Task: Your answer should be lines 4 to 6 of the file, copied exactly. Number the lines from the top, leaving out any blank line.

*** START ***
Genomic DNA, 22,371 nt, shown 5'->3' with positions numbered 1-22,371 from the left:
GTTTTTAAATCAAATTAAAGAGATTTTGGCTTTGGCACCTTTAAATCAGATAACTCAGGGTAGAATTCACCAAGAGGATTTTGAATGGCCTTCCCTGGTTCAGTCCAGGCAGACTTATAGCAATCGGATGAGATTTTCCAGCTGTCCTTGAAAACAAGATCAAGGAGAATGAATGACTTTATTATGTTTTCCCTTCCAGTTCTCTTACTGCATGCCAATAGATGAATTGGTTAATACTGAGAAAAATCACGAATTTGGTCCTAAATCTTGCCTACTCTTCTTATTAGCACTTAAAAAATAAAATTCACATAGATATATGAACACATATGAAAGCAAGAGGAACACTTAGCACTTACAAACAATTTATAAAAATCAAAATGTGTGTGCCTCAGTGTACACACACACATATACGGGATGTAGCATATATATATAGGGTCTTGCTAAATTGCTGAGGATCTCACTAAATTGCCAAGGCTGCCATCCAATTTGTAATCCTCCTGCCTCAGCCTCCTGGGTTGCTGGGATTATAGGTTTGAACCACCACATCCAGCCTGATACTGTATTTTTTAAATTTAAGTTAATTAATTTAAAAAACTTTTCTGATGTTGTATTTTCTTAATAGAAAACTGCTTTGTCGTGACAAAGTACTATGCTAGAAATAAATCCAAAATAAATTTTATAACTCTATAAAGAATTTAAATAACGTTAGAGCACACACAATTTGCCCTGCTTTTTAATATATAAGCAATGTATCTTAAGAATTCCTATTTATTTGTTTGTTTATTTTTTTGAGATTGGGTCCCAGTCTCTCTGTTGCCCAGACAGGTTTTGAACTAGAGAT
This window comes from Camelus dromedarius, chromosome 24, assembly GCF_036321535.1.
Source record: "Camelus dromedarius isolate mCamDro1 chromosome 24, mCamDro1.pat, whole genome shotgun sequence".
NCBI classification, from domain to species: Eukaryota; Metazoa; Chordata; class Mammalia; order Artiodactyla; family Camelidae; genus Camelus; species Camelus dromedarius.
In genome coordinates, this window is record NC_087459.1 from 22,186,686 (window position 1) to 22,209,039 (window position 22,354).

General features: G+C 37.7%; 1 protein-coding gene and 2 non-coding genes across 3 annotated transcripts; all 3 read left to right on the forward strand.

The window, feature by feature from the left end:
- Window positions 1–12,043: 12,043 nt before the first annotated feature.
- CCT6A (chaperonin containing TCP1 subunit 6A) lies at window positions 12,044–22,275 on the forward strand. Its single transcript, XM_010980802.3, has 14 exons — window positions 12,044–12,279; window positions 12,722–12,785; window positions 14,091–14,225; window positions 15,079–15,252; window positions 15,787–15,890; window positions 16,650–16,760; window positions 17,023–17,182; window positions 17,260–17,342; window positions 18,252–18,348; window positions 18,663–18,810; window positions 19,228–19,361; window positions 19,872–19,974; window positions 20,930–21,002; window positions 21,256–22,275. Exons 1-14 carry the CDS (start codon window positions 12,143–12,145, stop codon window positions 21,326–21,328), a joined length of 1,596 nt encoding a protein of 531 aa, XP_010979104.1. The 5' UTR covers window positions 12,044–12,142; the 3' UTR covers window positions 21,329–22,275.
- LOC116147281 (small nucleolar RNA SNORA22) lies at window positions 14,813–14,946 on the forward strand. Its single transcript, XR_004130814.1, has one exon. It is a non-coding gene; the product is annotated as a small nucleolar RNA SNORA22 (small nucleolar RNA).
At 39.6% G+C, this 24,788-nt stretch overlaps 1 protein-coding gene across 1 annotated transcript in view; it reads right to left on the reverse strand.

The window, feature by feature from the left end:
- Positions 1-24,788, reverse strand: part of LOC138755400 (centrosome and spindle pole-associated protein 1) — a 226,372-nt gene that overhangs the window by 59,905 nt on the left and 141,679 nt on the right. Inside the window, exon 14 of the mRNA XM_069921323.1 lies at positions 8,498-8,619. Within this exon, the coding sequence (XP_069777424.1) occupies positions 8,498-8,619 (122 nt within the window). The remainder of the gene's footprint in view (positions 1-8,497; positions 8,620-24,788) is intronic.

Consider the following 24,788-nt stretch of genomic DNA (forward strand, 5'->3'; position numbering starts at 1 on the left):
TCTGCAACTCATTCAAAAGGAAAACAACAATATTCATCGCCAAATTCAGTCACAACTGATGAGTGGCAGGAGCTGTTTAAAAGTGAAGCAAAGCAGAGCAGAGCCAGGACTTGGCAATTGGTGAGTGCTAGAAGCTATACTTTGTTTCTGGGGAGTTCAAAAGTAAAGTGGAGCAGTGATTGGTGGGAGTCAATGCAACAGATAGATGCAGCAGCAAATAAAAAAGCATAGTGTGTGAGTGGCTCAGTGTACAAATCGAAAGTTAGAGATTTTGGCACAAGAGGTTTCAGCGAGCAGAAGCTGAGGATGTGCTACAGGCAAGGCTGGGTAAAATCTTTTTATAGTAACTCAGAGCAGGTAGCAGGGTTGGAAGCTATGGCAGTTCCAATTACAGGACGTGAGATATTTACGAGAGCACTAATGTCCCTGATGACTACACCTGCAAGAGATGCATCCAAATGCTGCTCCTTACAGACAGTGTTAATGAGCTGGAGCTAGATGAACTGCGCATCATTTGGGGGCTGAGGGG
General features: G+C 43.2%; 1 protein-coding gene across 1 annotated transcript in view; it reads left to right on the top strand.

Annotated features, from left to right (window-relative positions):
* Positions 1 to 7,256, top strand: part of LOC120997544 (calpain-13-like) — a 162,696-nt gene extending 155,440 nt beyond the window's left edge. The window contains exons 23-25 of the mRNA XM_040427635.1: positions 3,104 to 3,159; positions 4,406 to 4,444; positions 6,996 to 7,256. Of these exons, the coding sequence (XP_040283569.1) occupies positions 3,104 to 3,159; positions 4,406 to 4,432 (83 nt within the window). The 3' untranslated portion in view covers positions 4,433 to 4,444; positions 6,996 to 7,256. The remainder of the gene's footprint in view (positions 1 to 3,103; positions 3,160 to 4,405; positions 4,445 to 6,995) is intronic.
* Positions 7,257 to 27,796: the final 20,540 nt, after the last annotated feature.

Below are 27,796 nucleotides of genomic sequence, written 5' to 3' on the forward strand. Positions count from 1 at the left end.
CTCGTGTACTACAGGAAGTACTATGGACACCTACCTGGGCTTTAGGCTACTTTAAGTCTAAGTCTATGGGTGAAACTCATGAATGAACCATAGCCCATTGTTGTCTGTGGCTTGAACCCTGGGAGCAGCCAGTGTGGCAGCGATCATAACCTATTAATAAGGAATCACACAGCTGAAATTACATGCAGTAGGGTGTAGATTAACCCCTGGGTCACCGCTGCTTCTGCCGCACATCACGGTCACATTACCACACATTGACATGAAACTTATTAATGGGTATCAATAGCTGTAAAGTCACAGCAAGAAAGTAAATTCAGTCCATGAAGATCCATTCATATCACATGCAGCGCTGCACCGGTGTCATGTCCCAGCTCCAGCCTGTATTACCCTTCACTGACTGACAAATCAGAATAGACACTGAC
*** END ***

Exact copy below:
Source record: "Camelus dromedarius isolate mCamDro1 chromosome 24, mCamDro1.pat, whole genome shotgun sequence".
NCBI classification, from domain to species: Eukaryota; Metazoa; Chordata; class Mammalia; order Artiodactyla; family Camelidae; genus Camelus; species Camelus dromedarius.
In genome coordinates, this window is record NC_087459.1 from 22,186,686 (window position 1) to 22,209,039 (window position 22,354).